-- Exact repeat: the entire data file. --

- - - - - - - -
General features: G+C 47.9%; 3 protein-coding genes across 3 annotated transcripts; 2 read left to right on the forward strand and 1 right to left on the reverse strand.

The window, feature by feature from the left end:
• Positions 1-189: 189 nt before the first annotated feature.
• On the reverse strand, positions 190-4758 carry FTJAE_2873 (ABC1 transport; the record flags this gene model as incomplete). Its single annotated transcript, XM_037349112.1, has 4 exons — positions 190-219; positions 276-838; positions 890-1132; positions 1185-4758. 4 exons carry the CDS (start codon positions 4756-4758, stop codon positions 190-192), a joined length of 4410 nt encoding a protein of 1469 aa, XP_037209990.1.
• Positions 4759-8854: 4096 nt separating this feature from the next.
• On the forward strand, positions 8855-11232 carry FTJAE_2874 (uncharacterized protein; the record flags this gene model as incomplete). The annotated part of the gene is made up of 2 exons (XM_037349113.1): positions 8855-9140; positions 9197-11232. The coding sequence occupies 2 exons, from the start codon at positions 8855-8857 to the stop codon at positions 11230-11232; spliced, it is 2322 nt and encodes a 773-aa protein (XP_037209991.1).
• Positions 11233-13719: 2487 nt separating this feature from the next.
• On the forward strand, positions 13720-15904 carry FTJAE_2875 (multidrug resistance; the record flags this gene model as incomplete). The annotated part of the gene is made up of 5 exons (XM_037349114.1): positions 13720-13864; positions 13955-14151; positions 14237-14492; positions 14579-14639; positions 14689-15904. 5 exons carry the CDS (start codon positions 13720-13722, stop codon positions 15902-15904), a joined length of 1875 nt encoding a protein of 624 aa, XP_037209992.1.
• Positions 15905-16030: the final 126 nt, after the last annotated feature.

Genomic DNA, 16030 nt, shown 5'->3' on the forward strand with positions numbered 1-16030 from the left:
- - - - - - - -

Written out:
General features: G+C 47.9%; 3 protein-coding genes across 3 annotated transcripts; 2 read left to right on the forward strand and 1 right to left on the reverse strand.

The window, feature by feature from the left end:
• Positions 1-189: 189 nt before the first annotated feature.
• On the reverse strand, positions 190-4758 carry FTJAE_2873 (ABC1 transport; the record flags this gene model as incomplete). Its single annotated transcript, XM_037349112.1, has 4 exons — positions 190-219; positions 276-838; positions 890-1132; positions 1185-4758. 4 exons carry the CDS (start codon positions 4756-4758, stop codon positions 190-192), a joined length of 4410 nt encoding a protein of 1469 aa, XP_037209990.1.
• Positions 4759-8854: 4096 nt separating this feature from the next.
• On the forward strand, positions 8855-11232 carry FTJAE_2874 (uncharacterized protein; the record flags this gene model as incomplete). The annotated part of the gene is made up of 2 exons (XM_037349113.1): positions 8855-9140; positions 9197-11232. The coding sequence occupies 2 exons, from the start codon at positions 8855-8857 to the stop codon at positions 11230-11232; spliced, it is 2322 nt and encodes a 773-aa protein (XP_037209991.1).
• Positions 11233-13719: 2487 nt separating this feature from the next.
• On the forward strand, positions 13720-15904 carry FTJAE_2875 (multidrug resistance; the record flags this gene model as incomplete). The annotated part of the gene is made up of 5 exons (XM_037349114.1): positions 13720-13864; positions 13955-14151; positions 14237-14492; positions 14579-14639; positions 14689-15904. 5 exons carry the CDS (start codon positions 13720-13722, stop codon positions 15902-15904), a joined length of 1875 nt encoding a protein of 624 aa, XP_037209992.1.
• Positions 15905-16030: the final 126 nt, after the last annotated feature.

Genomic DNA, 16030 nt, shown 5'->3' on the forward strand with positions numbered 1-16030 from the left: